Omiya Kyusuke, 1867 (censor seal indicates year of the snake). Broadsheet (354 x 235 mm) with contemporary hand-coloring (several wormholes in the face of the robber and one above his head; portion of the paper on upper right defective, just touching text), affixed at upper corners to a sheet of modern paper. Very good. Item #3604
DRAMATIC ILLUSTRATION OF THE STRANGE TALE OF YABUHARA KENGYO, a villainous blind masseur / accupuncturist who was the subject of many Japanese folktales of the 19th-20th century. It is thought that he is based on some historical personage, but this has never been verified. The story goes that he killed his teacher and devoted himself to a life of crime. Here the evil Yabuhara, with an acupuncture needle in his mouth, having untied the victim's belt, rustles through the poor peddler's clothes seeking valuables.
THE LEGEND: This fiendish blind masseur was originally named Sugi no Ichi. He kills a peddler in the mountains of Hakone and steals his money. The murderer also kills his teacher (Yabuhara Kengyo I) and then succeeds to his master's name as Yabuhara Kengyo II. He becomes a moneylender and becomes involved with the teacher's wife and so on.
In our print, a statue of Jizo, protector of souls of deceased children, can be discerned on the far right, illuminated by lightning which flashes against the black night sky; the small stone that are piled up in front of it refer to the Sisyphean labors that these poor souls are condemned to do: stack stones on top of each other for all eternity, while demons gleefully knock them down.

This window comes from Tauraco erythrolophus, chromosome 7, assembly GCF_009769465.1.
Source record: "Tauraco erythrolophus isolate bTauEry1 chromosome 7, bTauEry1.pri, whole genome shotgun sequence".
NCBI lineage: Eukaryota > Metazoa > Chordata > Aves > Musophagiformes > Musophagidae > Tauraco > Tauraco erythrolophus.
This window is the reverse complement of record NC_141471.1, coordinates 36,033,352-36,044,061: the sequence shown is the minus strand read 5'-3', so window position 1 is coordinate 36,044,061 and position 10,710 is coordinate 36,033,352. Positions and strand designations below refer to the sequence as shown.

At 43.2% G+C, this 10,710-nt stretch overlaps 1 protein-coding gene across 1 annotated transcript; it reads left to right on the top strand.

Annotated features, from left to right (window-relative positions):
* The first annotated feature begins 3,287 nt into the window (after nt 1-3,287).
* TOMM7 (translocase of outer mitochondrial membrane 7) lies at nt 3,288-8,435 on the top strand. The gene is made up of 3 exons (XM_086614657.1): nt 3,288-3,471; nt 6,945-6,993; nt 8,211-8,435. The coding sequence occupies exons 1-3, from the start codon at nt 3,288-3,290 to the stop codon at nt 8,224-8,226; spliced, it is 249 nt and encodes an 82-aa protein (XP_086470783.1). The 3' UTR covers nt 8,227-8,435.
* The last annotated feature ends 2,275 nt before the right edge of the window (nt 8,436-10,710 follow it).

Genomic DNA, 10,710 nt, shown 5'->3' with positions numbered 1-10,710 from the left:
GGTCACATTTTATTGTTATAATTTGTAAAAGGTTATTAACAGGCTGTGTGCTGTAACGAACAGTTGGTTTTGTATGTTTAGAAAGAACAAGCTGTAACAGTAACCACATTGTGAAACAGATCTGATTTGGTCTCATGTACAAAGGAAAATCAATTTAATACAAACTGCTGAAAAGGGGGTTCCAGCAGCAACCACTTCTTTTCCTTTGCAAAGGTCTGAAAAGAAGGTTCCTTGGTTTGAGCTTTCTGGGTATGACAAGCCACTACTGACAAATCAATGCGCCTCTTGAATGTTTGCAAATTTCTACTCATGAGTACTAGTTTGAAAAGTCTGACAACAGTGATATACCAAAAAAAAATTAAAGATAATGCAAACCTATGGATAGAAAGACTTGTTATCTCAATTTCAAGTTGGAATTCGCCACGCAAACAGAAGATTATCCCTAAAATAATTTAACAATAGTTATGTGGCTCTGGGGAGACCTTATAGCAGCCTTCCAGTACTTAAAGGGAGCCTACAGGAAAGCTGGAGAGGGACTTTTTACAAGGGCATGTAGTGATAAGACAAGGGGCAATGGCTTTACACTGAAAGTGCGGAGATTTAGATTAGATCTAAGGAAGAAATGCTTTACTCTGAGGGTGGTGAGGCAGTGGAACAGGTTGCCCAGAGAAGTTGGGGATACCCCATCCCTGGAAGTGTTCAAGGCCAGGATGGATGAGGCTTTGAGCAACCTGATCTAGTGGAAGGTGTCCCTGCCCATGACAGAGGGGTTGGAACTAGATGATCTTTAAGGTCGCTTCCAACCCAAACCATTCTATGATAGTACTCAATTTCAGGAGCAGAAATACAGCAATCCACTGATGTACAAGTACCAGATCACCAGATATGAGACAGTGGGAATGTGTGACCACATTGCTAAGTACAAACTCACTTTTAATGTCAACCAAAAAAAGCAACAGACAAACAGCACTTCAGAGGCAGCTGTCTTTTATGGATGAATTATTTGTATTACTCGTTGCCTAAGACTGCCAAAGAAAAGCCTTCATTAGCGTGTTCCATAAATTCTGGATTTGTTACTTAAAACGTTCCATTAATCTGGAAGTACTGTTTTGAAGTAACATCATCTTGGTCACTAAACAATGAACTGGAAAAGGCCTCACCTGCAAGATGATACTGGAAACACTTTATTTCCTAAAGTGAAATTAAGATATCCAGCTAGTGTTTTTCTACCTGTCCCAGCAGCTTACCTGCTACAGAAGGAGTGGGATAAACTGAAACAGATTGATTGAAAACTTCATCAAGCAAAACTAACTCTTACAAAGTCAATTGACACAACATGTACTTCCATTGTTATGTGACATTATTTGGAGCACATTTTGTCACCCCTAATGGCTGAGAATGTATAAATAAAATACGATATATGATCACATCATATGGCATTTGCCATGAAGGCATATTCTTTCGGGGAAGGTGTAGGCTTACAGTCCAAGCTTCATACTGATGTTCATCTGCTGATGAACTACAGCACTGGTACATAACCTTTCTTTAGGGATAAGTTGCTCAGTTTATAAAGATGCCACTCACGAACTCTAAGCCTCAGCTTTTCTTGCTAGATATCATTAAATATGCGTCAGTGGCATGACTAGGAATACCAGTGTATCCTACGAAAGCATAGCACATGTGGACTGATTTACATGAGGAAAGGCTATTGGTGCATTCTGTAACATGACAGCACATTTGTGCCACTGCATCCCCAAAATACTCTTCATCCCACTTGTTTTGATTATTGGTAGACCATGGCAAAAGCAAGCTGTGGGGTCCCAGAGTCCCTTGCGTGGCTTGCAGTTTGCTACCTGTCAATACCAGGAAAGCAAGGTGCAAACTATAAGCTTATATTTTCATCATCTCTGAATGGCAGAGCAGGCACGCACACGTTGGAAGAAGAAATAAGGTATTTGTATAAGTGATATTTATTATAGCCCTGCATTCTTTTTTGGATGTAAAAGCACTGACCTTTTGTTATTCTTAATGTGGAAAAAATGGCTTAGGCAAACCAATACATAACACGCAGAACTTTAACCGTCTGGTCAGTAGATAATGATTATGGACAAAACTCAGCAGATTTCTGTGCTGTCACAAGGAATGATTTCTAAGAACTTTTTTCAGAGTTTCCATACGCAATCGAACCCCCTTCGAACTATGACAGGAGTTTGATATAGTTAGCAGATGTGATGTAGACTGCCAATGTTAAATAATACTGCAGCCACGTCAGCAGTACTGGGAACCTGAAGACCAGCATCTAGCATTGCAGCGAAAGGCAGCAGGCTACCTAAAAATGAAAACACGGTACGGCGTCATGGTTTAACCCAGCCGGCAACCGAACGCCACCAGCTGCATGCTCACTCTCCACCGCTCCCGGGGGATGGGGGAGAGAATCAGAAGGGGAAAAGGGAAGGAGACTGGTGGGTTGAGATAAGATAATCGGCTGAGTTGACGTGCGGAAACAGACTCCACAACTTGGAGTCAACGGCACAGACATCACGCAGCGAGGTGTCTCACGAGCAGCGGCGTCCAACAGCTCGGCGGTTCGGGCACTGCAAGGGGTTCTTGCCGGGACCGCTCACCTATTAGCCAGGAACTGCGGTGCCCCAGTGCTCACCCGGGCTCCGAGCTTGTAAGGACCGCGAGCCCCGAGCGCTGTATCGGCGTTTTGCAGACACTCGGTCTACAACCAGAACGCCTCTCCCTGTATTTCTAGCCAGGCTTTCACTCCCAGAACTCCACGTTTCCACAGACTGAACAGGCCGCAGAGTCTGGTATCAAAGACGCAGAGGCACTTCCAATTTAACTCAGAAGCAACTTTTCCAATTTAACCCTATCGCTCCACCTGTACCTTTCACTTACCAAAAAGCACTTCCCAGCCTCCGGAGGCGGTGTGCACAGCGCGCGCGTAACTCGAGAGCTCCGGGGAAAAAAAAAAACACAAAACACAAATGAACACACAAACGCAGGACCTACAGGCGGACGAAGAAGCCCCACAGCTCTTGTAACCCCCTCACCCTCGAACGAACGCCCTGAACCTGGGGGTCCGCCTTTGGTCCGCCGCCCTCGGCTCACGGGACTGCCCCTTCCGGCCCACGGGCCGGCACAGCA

Jizo is also the protector of wayfaring travelers, which is curious because the victim of the present scene was himself a wayfarer! Perhaps the artist is implying that, having chosen a holy place for such crime, Yabuhara will be headed straight to hell. Our print of the Yabuhara story is from a series based upon popular kodan, or oral narratives. The kodan were often drawn from actual historical events that raconteurs spun into captivating narratives. The print names Ichiryusai Bunsha as the kodan who told this story, probably Ichiryusai Bunsha II (d. 1881). The author of the text itself, Kanagaki Robun, was a very popular writer during this period. Here he took the kodan account of the crime and gave it a literary polish. His extraordinary text reads:
"A roll of thunder struck the peddler / street performer with terror, causing him to lose his breath in the mountains around Hakone. While traveling, it is good to have a companion to share the road, and the [blind] man who joined him on this journey also offered kindly [medical] treatment. But he was blinded by avarice, turning all to darkness before his eyes. He groped about, searching [his victim's] waistband. The waves lapped the lakeshore, unaware of the serious crime. Rather than "Sai no kawara" [see below]], this man's destination will be to a little hell or a great hell. Ultimately, he will be brought before the register of Enma, lord of the underworld, and once placed before the mirror of judgment, the sins of this blind man will become clear."
NOTE: "Sai no kawara" is the name of the riverbank in the underworld where deceased children are condemned to limbo and where the bodhisattva Jizo (Ksitigarbha) protects their souls.
We are grateful to Matthew Fraleigh for his translation and research.